One of the primary objectives of a lean manufacturing system is to identify and eliminate areas of waste. Because waste costs money, everytime a pharmaceutical manufacturer can improve production processes, thereby reducing or eliminating waste, they increase the company’s profitability. Please note that we are not referring to ‘waste’ in the usual manner’, but rather as it relates to the lean manufacturing process – that is:

  1. Unnecessary human motion
  2. Inefficient product conveyance
  3. Under-utilization of space
  4. Over-processing
  5. Poor use of talent
  6. Over-production
  7. Unnecessary waiting
  8. Excess inventory

Let us examine the last three related items: over-production, unnecessary waiting, and excess inventory. All three of these forms of waste are generally products of the traditional “push” system. Since lean manufacturing utilizes a “pull” system, we will begin by contrasting the two different systems of manufacturing.

The beginning point for traditional manufacturing is the manufacturing process itself. Taking a simplistic view, companies operating in the “push” method simply keep producing, and pushing the product on down the line. They do not consider whether the demand or need for the product is in the next step of the manufacturing process, or customer demand at the end. Because of this, you have over-production, people waiting for other people to catch up, inventory piling up, and marketing expenses to create an artificial demand for the over-supply of product.

Lean manufacturing, on the other hand, operates on a pull model in which no more product is produced until the succeeding (or final) step requires it. That is, the amount of product that is produced at each stage is dependant on demand at the next stage. It’s like a vending machine filled with candy bars, potato chips, and mints. Customers buy what they want, when they want, in the amounts they want and when the serviceman comes around to refill the machine, he only replaces as much of his product as the empty slots require. In this way, consumer demand drives how much of each item is replaced, and essentially ‘pulls’ the product from the producer to the consumer.

Over-production is another common form of waste with the traditional push model. Higher production is always touted as a good thing, but higher production means nothing if there is no demand for the product. Otherwise, it simply represents the amount of money tied up in producing the product.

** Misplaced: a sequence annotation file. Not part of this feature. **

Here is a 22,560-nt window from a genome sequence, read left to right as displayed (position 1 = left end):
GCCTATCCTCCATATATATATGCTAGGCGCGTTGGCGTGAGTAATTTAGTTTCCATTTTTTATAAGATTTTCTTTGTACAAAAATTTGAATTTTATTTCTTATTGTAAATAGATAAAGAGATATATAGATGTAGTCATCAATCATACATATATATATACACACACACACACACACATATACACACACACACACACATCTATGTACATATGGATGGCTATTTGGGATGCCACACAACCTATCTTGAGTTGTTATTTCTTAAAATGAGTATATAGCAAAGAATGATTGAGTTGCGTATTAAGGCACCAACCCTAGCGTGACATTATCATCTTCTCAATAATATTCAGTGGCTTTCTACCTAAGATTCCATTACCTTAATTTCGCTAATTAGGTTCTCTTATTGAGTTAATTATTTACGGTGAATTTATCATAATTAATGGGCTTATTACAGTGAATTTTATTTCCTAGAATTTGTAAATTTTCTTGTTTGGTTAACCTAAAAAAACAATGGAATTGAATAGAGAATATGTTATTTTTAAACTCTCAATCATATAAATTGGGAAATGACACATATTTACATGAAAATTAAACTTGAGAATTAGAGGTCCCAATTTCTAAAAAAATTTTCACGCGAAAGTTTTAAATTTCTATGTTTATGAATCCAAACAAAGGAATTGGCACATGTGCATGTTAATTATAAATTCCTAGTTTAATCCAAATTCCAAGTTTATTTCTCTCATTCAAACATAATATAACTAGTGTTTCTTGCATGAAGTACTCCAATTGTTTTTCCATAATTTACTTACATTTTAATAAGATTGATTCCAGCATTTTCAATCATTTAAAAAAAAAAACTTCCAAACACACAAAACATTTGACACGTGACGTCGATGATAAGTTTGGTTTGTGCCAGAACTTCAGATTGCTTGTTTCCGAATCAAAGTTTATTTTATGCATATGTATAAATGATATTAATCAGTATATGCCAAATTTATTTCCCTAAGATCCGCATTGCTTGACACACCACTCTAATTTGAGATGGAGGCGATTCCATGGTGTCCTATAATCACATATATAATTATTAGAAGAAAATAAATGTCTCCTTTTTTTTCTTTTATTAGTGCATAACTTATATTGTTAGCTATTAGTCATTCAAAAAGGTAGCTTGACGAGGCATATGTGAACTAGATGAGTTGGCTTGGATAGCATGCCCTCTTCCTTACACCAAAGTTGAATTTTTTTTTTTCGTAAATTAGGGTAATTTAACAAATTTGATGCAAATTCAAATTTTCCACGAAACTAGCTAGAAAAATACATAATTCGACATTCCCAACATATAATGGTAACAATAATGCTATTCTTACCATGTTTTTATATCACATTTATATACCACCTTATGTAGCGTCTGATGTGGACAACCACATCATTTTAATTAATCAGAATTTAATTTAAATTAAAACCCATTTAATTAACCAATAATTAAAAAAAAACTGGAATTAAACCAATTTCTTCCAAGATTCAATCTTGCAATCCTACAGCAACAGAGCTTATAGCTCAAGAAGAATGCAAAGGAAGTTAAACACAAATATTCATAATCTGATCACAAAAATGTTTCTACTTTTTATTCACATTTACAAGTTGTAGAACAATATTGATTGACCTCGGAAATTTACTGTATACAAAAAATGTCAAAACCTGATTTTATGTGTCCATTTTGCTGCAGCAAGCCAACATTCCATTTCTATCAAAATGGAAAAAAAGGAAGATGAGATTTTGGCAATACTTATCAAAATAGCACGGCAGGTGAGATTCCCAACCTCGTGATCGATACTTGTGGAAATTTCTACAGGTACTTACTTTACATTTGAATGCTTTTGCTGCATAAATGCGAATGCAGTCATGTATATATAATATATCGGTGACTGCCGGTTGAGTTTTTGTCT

In order to determine whether higher production is in fact good or bad, the proper metric must be used – a schedule adherence metric. When the planned quantity, which exactly meets the demand of the next step, has been produced, then 100% schedule adherence has been achieved. The goal of lean manufacturing is to produce only as much as is needed at the exact time it is needed, thus eliminating wasteful overproduction.

Unnecessary waiting indicates an imbalance between processes, and can easily be the result of over-production within the process. Waiting often stems from batch sizes that are too large, another form of overproduction caused by neglecting pull principles. Two of the most valuable tools in identifying and eliminating waste in the form of unnecessary waiting are value stream mapping and CT/TT charts.

Excess inventory, generally a result of overproduction, is another form of waste that lean manufacturing solutions can help reduce or eliminate. Due to the fact that missing sales in the pharmaceutical industry is more detrimental than in other industries, excess inventory isn’t always as costly. Even so, the issue should be addressed because of the huge amounts of resources – both personnel and equipment – involved in converting raw materials to final products, and the fact that having too much of one drug usually has a negative inverse effect on another.

A manufacturing process from which waste has been eliminated is more efficient, as well as more profitable. Knowledgeable lean manufacturing consultants agree that one of the very first steps in lean manufacturing implementation is to identify, reduce, and then work toward eliminating waste.

To learn more about how lean manufacturing strategies can streamline your business and improve your bottom line, visit Smart Lean Manufacturing.